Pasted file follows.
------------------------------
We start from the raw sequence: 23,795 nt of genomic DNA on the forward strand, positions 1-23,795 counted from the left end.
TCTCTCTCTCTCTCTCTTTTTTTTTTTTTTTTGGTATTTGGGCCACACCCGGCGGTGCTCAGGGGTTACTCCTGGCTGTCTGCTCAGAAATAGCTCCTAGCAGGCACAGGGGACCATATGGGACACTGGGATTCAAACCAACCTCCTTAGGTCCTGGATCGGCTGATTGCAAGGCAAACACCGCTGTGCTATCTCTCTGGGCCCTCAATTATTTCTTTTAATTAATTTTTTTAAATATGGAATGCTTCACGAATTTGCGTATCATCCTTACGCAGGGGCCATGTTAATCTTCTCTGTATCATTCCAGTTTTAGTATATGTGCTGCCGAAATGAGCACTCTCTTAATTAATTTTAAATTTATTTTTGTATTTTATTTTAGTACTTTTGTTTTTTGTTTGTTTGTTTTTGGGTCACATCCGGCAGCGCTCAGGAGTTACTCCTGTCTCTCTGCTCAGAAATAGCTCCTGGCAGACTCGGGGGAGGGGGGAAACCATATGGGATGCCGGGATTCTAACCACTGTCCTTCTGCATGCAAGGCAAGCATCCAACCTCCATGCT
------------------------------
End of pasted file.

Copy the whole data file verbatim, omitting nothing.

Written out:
We start from the raw sequence: 23,795 nt of genomic DNA on the forward strand, positions 1-23,795 counted from the left end.
TCTCTCTCTCTCTCTCTTTTTTTTTTTTTTTTGGTATTTGGGCCACACCCGGCGGTGCTCAGGGGTTACTCCTGGCTGTCTGCTCAGAAATAGCTCCTAGCAGGCACAGGGGACCATATGGGACACTGGGATTCAAACCAACCTCCTTAGGTCCTGGATCGGCTGATTGCAAGGCAAACACCGCTGTGCTATCTCTCTGGGCCCTCAATTATTTCTTTTAATTAATTTTTTTAAATATGGAATGCTTCACGAATTTGCGTATCATCCTTACGCAGGGGCCATGTTAATCTTCTCTGTATCATTCCAGTTTTAGTATATGTGCTGCCGAAATGAGCACTCTCTTAATTAATTTTAAATTTATTTTTGTATTTTATTTTAGTACTTTTGTTTTTTGTTTGTTTGTTTTTGGGTCACATCCGGCAGCGCTCAGGAGTTACTCCTGTCTCTCTGCTCAGAAATAGCTCCTGGCAGACTCGGGGGAGGGGGGAAACCATATGGGATGCCGGGATTCTAACCACTGTCCTTCTGCATGCAAGGCAAGCATCCAACCTCCATGCT